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UN says attack in Burkina Faso kills 25 people

By SAM MEDNICK | Associated Press | Published: October 7, 2020

OUAGADOUGOU, Burkina Faso — The United Nations refugee agency says 25 men were killed on Sunday when gunmen ambushed a convoy near their village in Burkina Faso's Center-North region.

A statement Wednesday said the men were separated from the group and killed while women and children were released. The gunmen then fled.

Three of the women told The Associated Press the gunmen identified themselves as jihadists and said they were attacking in retaliation for having volunteer defense fighters in the village.

"They said people from our town had recruited volunteers to fight them and 'today, we've got you'," Wendpengda Ouedraogo said by phone from Pissila town near the location of the attack.

The government was not able to confirm the killings, but several officials in towns in the Center-North region told the AP they were aware of the situation and said it was being investigated. But they put the number of deaths at between 15 or 20 people.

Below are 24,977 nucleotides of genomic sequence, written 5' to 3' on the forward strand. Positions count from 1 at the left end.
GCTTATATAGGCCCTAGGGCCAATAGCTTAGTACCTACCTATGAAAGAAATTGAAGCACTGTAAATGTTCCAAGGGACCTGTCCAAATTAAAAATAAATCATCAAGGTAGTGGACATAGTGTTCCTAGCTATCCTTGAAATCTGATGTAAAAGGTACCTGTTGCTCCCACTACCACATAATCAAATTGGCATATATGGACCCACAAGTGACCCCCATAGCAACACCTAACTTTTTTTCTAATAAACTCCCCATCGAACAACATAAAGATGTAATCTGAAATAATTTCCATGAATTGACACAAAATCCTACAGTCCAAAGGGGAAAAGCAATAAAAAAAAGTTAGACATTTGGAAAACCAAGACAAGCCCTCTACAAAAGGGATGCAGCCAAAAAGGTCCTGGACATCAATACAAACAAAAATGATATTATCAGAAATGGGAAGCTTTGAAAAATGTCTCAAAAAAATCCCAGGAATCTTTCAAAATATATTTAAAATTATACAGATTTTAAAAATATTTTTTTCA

Violence has wracked the once peaceful West African country, killing almost 2,000 people this year, according to the Armed Conflict Location & Event Data Project. The Center-North region is one of the hardest hit areas.

In an attempt to bolster the struggling army's fight against the jihadists, the government passed a law in January to arm civilians. However, the program has been hastily rolled out and some volunteers have become perpetrators of abuses. They also have become targets for collaborating with the army.

"From the outset, there were major concerns that the volunteer program risked aggravating tensions along ethnic fault lines, a prophecy that clearly has been fulfilled given the continuous vicious cycle of attacks and reprisal killings between jihadi militant groups, communal self-defense groups and ethnic-based militias," said Heni Nsaibia, a Sahel researcher.

The women who were returning to their village on Sunday told the AP it was the first time they'd gone back since being displaced a year and a half ago.

"I thought it was safe to return," said one, Haoua Korgo.